Getting Nextcloud to work in Virtualmin with Nginx

Just add the following to your server block (replacing [X.X.X.X], [mydomain], and [port] with your own info:

    server_name nextcloud.[mydomain].com www.nextcloud.[mydomain].com;
    listen X.X.X.X;

    listen X.X.X.X:443 ssl http2;
    ssl_certificate /home/[mydomain]/domains/nextcloud.[mydomain].com/ssl.combined;
    ssl_certificate_key /home/[mydomain]/domains/nextcloud.[mydomain].com/ssl.key;
    root /home/[mydomain]/domains/nextcloud.[mydomain].com/public_html;
    add_header X-Content-Type-Options nosniff;
    add_header X-XSS-Protection "1; mode=block";
    add_header X-Robots-Tag none;
    add_header X-Download-Options noopen;
    add_header X-Permitted-Cross-Domain-Policies none;
    add_header Referrer-Policy no-referrer;
    fastcgi_hide_header X-Powered-By;
    location = /robots.txt {
        allow all;
        log_not_found off;
        access_log off;
    }
    location = /.well-known/carddav {
        return 301 $scheme://$host:$server_port/remote.php/dav;
    }
    location = /.well-known/caldav {
        return 301 $scheme://$host:$server_port/remote.php/dav;
    }
    client_max_body_size 512M;
    fastcgi_buffers 64 4K;
    gzip on;
    gzip_vary on;
    gzip_comp_level 4;
    gzip_min_length 256;
    gzip_proxied expired no-cache no-store private no_last_modified no_etag auth;
    gzip_types application/atom+xml application/javascript application/json application/ld+json application/manifest+json application/rss+xml application/vnd.geo+json application/vnd.ms-fontobject application/x-font-ttf application/x-web-app-manifest+json application/xhtml+xml application/xml font/opentype image/bmp image/svg+xml image/x-icon text/cache-manifest text/css text/plain text/vcard text/vnd.rim.location.xloc text/vtt text/x-component text/x-cross-domain-policy;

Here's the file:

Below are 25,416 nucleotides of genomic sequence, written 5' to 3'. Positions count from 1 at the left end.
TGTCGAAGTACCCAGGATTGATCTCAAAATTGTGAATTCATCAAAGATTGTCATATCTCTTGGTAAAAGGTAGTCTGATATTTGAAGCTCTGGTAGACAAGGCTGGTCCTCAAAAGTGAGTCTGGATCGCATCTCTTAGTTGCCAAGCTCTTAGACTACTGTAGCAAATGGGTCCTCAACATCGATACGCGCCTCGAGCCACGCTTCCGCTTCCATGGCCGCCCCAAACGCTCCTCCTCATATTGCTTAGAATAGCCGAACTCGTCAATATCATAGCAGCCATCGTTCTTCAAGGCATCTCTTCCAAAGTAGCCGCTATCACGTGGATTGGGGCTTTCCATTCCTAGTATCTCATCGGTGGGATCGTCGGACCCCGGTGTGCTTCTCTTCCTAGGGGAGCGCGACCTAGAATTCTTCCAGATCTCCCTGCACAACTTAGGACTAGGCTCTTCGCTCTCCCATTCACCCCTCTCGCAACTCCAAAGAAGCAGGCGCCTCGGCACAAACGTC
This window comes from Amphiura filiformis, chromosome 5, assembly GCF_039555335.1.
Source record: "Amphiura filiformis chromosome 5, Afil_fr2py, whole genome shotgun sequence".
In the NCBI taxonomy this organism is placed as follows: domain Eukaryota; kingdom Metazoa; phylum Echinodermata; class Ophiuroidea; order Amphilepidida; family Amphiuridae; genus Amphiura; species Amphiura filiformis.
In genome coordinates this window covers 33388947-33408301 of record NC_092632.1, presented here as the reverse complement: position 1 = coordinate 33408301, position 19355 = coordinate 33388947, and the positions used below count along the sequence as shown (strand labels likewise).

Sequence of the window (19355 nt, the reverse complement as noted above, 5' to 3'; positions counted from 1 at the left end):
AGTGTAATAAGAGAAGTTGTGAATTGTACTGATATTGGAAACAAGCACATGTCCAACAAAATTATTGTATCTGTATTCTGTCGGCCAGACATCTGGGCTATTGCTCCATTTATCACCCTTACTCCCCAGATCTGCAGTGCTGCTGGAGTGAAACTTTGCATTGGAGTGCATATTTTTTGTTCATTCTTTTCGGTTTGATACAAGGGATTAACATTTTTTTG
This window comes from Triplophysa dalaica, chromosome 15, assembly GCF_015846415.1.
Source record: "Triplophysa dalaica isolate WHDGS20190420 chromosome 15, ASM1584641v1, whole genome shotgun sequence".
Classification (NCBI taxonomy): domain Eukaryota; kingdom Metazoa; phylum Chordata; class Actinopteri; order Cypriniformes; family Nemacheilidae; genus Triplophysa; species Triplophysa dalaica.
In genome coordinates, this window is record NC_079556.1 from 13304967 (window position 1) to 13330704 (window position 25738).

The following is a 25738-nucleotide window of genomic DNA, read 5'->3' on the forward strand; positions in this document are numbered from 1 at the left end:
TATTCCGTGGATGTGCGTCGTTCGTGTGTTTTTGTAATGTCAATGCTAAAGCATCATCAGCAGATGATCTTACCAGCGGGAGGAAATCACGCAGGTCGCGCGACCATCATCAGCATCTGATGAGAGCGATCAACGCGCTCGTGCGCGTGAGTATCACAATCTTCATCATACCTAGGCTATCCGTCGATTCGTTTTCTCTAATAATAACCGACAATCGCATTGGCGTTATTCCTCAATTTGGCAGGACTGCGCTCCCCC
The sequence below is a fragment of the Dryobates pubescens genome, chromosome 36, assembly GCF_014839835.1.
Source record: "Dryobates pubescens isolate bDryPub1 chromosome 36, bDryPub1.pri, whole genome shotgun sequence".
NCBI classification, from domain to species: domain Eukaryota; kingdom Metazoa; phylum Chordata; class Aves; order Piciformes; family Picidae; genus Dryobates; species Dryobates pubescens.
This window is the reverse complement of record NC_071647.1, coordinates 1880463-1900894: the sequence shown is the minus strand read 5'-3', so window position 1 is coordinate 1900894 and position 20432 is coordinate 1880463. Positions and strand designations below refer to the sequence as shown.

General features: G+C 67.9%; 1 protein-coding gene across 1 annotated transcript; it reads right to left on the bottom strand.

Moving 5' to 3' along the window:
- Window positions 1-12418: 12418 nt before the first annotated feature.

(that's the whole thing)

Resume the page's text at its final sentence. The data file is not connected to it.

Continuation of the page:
location / {
        rewrite ^ /index.php;
    }
    location ~ ^\/(?:build|tests|config|lib|3rdparty|templates|data)\/ {
        deny all;
    }
    location ~ ^\/(?:\.|autotest|occ|issue|indie|db_|console) {
        deny all;
    }
    location ~ ^\/(?:index|remote|public|cron|core\/ajax\/update|status|ocs\/v[12]|updater\/.+|oc[ms]-provider\/.+)\.php(?:$|\/) {
        fastcgi_split_path_info ^(.+?\.php)(\/.*|)$;
        set $path_info $fastcgi_path_info;
        try_files $fastcgi_script_name =404;
        include fastcgi_params;
        fastcgi_param SCRIPT_FILENAME $document_root$fastcgi_script_name;
        fastcgi_param PATH_INFO $path_info;
        fastcgi_param HTTPS on;
        fastcgi_param modHeadersAvailable true;
        fastcgi_param front_controller_active true;
        fastcgi_pass localhost:[port];
        fastcgi_intercept_errors on;
        fastcgi_request_buffering off;
    }
    location ~ ^\/(?:updater|oc[ms]-provider)(?:$|\/) {
        try_files $uri/ =404;
        index index.php;
    }
    location ~ \.(?:css|js|woff2?|svg|gif|map)$ {
        try_files $uri /index.php$request_uri;
        add_header Cache-Control "public, max-age=15778463";
        add_header X-Content-Type-Options nosniff;
        add_header X-XSS-Protection "1; mode=block";
        add_header X-Robots-Tag none;
        add_header X-Download-Options noopen;
        add_header X-Permitted-Cross-Domain-Policies none;
        add_header Referrer-Policy no-referrer;
        access_log off;
    }
    location ~ \.(?:png|html|ttf|ico|jpg|jpeg|bcmap|mp4|webm)$ {
        try_files $uri /index.php$request_uri;
        access_log off;
    }

Improve how Nginx Handles WordPress

This is still a work in progress, but adding the following lines to your nginx.conf file should improve the way that WordPress functions on your Nginx server.

Add these lines to your http block:

client_max_body_size 512M;
fastcgi_buffers 8 16k;
fastcgi_buffer_size 32k;
fastcgi_connect_timeout 300;
fastcgi_send_timeout 300;
fastcgi_read_timeout 300;
add_header Strict-Transport-Security "max-age=15768000; includeSubDomains" always;

Add these lines to each server block that is running WordPress. This should give your site an A+ mark for security on SSLLabs.com. Be sure to replace [X.X.X.X] and [mydomain] with your own info:

    location / {
        try_files $uri $uri/ /index.php?$args;
    }
    listen [X.X.X.X]:443 default_server ssl http2;
    ssl_certificate /home/[mydomain]/ssl.combined;